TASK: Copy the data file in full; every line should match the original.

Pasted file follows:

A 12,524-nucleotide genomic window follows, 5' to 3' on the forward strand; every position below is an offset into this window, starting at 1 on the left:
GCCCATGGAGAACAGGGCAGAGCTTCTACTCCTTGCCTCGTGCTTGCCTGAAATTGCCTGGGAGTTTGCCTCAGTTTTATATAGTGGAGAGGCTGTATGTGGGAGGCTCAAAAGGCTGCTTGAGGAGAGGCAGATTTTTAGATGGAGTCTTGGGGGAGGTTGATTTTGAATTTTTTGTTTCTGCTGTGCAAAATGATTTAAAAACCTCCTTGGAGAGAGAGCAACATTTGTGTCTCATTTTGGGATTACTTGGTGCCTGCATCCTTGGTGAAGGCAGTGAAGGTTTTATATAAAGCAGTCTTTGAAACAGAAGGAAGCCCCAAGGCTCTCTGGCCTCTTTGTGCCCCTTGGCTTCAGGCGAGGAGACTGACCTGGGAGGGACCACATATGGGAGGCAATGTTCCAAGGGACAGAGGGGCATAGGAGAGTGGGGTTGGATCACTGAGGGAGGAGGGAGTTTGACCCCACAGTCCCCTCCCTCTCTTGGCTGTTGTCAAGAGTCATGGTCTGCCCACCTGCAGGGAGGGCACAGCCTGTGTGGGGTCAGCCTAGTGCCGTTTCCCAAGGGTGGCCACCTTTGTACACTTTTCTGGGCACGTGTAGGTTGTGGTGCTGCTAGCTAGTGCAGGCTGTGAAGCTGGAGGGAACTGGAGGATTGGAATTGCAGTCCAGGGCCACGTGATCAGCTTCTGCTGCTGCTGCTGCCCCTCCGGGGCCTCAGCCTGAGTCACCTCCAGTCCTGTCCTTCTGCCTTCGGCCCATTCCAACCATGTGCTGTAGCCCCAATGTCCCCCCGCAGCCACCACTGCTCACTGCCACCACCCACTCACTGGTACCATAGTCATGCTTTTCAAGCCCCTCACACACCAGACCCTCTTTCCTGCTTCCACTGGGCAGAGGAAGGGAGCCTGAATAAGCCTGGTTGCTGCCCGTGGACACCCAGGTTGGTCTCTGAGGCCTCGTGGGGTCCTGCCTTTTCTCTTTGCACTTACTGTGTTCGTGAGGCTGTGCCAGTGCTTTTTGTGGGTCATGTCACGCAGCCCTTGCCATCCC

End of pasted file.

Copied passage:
A 12,524-nucleotide genomic window follows, 5' to 3' on the forward strand; every position below is an offset into this window, starting at 1 on the left:
GCCCATGGAGAACAGGGCAGAGCTTCTACTCCTTGCCTCGTGCTTGCCTGAAATTGCCTGGGAGTTTGCCTCAGTTTTATATAGTGGAGAGGCTGTATGTGGGAGGCTCAAAAGGCTGCTTGAGGAGAGGCAGATTTTTAGATGGAGTCTTGGGGGAGGTTGATTTTGAATTTTTTGTTTCTGCTGTGCAAAATGATTTAAAAACCTCCTTGGAGAGAGAGCAACATTTGTGTCTCATTTTGGGATTACTTGGTGCCTGCATCCTTGGTGAAGGCAGTGAAGGTTTTATATAAAGCAGTCTTTGAAACAGAAGGAAGCCCCAAGGCTCTCTGGCCTCTTTGTGCCCCTTGGCTTCAGGCGAGGAGACTGACCTGGGAGGGACCACATATGGGAGGCAATGTTCCAAGGGACAGAGGGGCATAGGAGAGTGGGGTTGGATCACTGAGGGAGGAGGGAGTTTGACCCCACAGTCCCCTCCCTCTCTTGGCTGTTGTCAAGAGTCATGGTCTGCCCACCTGCAGGGAGGGCACAGCCTGTGTGGGGTCAGCCTAGTGCCGTTTCCCAAGGGTGGCCACCTTTGTACACTTTTCTGGGCACGTGTAGGTTGTGGTGCTGCTAGCTAGTGCAGGCTGTGAAGCTGGAGGGAACTGGAGGATTGGAATTGCAGTCCAGGGCCACGTGATCAGCTTCTGCTGCTGCTGCTGCCCCTCCGGGGCCTCAGCCTGAGTCACCTCCAGTCCTGTCCTTCTGCCTTCGGCCCATTCCAACCATGTGCTGTAGCCCCAATGTCCCCCCGCAGCCACCACTGCTCACTGCCACCACCCACTCACTGGTACCATAGTCATGCTTTTCAAGCCCCTCACACACCAGACCCTCTTTCCTGCTTCCACTGGGCAGAGGAAGGGAGCCTGAATAAGCCTGGTTGCTGCCCGTGGACACCCAGGTTGGTCTCTGAGGCCTCGTGGGGTCCTGCCTTTTCTCTTTGCACTTACTGTGTTCGTGAGGCTGTGCCAGTGCTTTTTGTGGGTCATGTCACGCAGCCCTTGCCATCCC